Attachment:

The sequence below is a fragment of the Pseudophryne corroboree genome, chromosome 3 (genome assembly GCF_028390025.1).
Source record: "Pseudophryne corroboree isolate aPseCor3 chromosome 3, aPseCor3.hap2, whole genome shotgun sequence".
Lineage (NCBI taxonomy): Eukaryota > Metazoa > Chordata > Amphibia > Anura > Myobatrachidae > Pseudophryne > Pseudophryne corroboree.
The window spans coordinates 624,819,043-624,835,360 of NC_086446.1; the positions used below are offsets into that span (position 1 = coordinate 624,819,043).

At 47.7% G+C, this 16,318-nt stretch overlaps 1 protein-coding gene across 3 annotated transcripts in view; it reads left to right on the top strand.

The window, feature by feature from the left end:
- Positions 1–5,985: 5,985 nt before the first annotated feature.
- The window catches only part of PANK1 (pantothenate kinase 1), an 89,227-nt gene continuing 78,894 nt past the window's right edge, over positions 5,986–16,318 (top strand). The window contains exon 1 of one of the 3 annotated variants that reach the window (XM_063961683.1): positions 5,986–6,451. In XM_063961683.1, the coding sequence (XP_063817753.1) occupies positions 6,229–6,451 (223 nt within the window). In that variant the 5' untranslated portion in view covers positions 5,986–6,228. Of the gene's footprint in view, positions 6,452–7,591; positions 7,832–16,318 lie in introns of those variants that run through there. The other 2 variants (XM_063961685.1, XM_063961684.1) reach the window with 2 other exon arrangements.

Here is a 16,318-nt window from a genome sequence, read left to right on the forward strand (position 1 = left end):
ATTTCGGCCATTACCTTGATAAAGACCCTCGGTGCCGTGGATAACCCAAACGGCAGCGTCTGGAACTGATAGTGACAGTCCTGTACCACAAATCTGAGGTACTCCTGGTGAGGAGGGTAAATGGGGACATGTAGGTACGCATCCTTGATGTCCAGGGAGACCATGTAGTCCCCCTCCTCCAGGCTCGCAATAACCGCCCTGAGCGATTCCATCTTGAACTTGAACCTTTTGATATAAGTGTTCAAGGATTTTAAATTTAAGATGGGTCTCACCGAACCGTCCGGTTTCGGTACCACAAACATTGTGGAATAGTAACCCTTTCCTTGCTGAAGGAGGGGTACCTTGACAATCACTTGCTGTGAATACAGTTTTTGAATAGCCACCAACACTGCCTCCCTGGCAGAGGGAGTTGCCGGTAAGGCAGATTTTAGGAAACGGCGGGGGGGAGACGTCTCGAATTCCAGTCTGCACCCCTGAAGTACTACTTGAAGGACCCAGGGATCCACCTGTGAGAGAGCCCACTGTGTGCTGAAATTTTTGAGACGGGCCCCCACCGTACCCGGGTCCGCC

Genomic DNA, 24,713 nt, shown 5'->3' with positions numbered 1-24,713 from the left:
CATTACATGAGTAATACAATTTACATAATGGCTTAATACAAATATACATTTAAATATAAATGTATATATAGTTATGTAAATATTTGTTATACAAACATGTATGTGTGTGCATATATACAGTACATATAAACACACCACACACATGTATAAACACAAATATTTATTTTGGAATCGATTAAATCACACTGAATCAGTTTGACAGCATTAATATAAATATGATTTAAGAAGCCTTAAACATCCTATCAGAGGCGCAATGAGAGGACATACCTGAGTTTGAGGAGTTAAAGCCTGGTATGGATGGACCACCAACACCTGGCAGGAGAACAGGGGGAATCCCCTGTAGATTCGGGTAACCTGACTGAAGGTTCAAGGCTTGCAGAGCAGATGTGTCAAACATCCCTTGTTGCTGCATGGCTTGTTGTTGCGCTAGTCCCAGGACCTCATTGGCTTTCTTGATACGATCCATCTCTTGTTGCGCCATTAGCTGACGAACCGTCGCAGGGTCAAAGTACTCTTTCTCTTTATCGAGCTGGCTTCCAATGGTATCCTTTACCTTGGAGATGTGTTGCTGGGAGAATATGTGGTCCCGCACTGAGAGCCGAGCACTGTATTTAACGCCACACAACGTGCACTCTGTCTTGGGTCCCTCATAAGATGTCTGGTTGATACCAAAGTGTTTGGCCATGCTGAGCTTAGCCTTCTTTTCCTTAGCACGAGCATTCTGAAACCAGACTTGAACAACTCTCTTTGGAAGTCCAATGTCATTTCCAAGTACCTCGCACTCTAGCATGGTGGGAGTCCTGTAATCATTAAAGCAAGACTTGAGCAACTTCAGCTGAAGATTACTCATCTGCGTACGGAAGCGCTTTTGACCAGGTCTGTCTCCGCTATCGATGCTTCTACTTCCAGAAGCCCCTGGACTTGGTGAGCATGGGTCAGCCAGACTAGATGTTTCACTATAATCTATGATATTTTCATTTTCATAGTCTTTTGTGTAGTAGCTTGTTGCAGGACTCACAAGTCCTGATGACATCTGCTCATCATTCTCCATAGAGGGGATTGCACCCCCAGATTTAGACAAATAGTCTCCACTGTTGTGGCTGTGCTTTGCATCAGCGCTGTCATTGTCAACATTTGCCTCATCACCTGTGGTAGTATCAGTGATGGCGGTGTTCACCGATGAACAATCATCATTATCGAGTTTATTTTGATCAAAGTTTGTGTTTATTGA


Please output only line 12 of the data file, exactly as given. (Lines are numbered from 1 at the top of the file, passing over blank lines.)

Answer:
CATTACATGAGTAATACAATTTACATAATGGCTTAATACAAATATACATTTAAATATAAATGTATATATAGTTATGTAAATATTTGTTATACAAACATGTATGTGTGTGCATATATACAGTACATATAAACACACCACACACATGTATAAACACAAATATTTATTTTGGAATCGATTAAATCACACTGAATCAGTTTGACAGCATTAATATAAATATGATTTAAGAAGCCTTAAACATCCTATCAGAGGCGCAATGAGAGGACATACCTGAGTTTGAGGAGTTAAAGCCTGGTATGGATGGACCACCAACACCTGGCAGGAGAACAGGGGGAATCCCCTGTAGATTCGGGTAACCTGACTGAAGGTTCAAGGCTTGCAGAGCAGATGTGTCAAACATCCCTTGTTGCTGCATGGCTTGTTGTTGCGCTAGTCCCAGGACCTCATTGGCTTTCTTGATACGATCCATCTCTTGTTGCGCCATTAGCTGACGAACCGTCGCAGGGTCAAAGTACTCTTTCTCTTTATCGAGCTGGCTTCCAATGGTATCCTTTACCTTGGAGATGTGTTGCTGGGAGAATATGTGGTCCCGCACTGAGAGCCGAGCACTGTATTTAACGCCACACAACGTGCACTCTGTCTTGGGTCCCTCATAAGATGTCTGGTTGATACCAAAGTGTTTGGCCATGCTGAGCTTAGCCTTCTTTTCCTTAGCACGAGCATTCTGAAACCAGACTTGAACAACTCTCTTTGGAAGTCCAATGTCATTTCCAAGTACCTCGCACTCTAGCATGGTGGGAGTCCTGTAATCATTAAAGCAAGACTTGAGCAACTTCAGCTGAAGATTACTCATCTGCGTACGGAAGCGCTTTTGACCAGGTCTGTCTCCGCTATCGATGCTTCTACTTCCAGAAGCCCCTGGACTTGGTGAGCATGGGTCAGCCAGACTAGATGTTTCACTATAATCTATGATATTTTCATTTTCATAGTCTTTTGTGTAGTAGCTTGTTGCAGGACTCACAAGTCCTGATGACATCTGCTCATCATTCTCCATAGAGGGGATTGCACCCCCAGATTTAGACAAATAGTCTCCACTGTTGTGGCTGTGCTTTGCATCAGCGCTGTCATTGTCAACATTTGCCTCATCACCTGTGGTAGTATCAGTGATGGCGGTGTTCACCGATGAACAATCATCATTATCGAGTTTATTTTGATCAAAGTTTGTGTTTATTGA